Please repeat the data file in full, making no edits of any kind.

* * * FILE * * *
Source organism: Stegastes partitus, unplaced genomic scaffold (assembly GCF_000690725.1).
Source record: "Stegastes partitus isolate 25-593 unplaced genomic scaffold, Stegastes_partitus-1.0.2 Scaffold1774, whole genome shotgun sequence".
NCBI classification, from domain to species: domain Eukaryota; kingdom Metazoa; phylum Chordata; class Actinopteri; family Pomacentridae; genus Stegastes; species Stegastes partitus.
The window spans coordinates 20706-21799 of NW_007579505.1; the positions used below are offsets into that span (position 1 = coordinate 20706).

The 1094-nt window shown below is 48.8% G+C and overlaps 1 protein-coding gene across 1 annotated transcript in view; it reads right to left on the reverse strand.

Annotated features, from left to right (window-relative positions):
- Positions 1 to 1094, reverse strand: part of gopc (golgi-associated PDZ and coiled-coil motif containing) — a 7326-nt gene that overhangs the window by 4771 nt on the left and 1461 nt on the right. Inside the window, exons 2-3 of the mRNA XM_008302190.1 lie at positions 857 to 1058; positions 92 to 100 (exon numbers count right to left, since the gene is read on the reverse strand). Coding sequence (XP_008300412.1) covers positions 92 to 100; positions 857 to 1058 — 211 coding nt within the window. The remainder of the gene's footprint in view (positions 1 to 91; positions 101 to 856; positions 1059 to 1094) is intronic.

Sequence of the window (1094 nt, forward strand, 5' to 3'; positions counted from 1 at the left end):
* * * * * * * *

Source organism: Stegastes partitus, unplaced genomic scaffold (assembly GCF_000690725.1).
Source record: "Stegastes partitus isolate 25-593 unplaced genomic scaffold, Stegastes_partitus-1.0.2 Scaffold1774, whole genome shotgun sequence".
NCBI classification, from domain to species: domain Eukaryota; kingdom Metazoa; phylum Chordata; class Actinopteri; family Pomacentridae; genus Stegastes; species Stegastes partitus.
The window spans coordinates 20706-21799 of NW_007579505.1; the positions used below are offsets into that span (position 1 = coordinate 20706).

The 1094-nt window shown below is 48.8% G+C and overlaps 1 protein-coding gene across 1 annotated transcript in view; it reads right to left on the reverse strand.

Annotated features, from left to right (window-relative positions):
- Positions 1 to 1094, reverse strand: part of gopc (golgi-associated PDZ and coiled-coil motif containing) — a 7326-nt gene that overhangs the window by 4771 nt on the left and 1461 nt on the right. Inside the window, exons 2-3 of the mRNA XM_008302190.1 lie at positions 857 to 1058; positions 92 to 100 (exon numbers count right to left, since the gene is read on the reverse strand). Coding sequence (XP_008300412.1) covers positions 92 to 100; positions 857 to 1058 — 211 coding nt within the window. The remainder of the gene's footprint in view (positions 1 to 91; positions 101 to 856; positions 1059 to 1094) is intronic.

Sequence of the window (1094 nt, forward strand, 5' to 3'; positions counted from 1 at the left end):